The primary audience for this project is me, my dad, and my brother, plus my brother's kids if he ends up starting a family of his own.
posted by 4rtemis to Media & Arts (8 answers total) 20 users marked this as a favorite
This is gonna take some detective work, but still feels do-able.

I feel like making sub-categories within the categories is at least a place to start. Like - take all the photos from one of the "Family" envelopes, lay them out and study them. Is there one thing that some of the photos have in common? Like, do ten of them all show the same tall dude with a mustache? Or do you have a dozen that were all taken in the same living room, or are twenty of them all obviously Christmas photos? Great - you now have a sub-category called "Family - living room" or "family- Christmas".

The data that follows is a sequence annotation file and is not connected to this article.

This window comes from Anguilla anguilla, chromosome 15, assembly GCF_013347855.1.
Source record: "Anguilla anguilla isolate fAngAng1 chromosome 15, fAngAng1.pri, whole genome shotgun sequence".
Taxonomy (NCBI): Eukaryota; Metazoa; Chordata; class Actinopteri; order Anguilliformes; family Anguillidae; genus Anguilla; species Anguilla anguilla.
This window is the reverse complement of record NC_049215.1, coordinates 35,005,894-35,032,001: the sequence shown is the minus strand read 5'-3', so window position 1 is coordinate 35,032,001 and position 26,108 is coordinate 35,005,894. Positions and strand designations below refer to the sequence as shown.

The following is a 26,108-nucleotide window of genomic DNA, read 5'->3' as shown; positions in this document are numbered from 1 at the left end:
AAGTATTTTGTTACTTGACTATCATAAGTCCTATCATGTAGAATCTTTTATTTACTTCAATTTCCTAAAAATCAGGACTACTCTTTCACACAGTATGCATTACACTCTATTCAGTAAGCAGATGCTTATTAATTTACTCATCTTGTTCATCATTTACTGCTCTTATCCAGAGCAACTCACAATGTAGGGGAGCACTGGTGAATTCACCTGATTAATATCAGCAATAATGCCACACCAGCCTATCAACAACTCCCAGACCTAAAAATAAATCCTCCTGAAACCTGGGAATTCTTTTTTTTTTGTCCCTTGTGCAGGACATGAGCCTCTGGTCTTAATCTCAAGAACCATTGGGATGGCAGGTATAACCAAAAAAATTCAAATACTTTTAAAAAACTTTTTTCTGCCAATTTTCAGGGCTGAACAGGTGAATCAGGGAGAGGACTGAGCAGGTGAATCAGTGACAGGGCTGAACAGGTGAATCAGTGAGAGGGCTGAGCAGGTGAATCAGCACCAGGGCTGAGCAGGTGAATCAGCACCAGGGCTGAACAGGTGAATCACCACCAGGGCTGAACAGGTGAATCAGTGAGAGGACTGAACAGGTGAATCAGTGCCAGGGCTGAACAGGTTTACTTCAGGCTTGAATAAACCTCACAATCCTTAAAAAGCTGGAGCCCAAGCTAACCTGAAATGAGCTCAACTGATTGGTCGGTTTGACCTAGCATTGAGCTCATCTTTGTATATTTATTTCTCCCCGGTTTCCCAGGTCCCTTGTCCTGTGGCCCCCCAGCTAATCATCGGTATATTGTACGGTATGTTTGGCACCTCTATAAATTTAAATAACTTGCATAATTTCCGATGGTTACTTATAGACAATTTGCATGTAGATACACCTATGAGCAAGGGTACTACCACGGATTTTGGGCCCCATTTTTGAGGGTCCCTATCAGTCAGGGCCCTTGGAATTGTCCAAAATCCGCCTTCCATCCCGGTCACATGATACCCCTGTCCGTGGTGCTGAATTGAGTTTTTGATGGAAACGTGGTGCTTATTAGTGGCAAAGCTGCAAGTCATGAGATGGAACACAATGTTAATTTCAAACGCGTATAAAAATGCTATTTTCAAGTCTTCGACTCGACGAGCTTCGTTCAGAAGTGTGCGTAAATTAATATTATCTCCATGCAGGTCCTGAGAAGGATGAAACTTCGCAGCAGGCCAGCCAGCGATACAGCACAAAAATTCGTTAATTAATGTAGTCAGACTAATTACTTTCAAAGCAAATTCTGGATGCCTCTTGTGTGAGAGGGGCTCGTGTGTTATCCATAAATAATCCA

Then take a closer look at each sub-category, especially the holiday ones. You may notice that some kids show up in some photos and then start getting visibly older, or you may notice that some people in those photos start looking older and older and then aren't in the pictures any more. Now you have a rough chronological order for those photos.

Enlist your Dad for some of this. He may recognize "oh hey, that's a neighbor that was hanging out with us at Labor Day picnics in the 70s" - that's another key to dating a given photo. Or see what details you can remember about your own childhood toys - is there a picture where you see a Furby in the background? That also can roughly date a picture.

Another thing to consider - look at the physical properties of each photograph itself. Ones that have the same physical properties - size, paper quality/texture, whether they have a border or not - most likely were printed at the same time or at least similar times. That can be a further key to chronologically ordering things.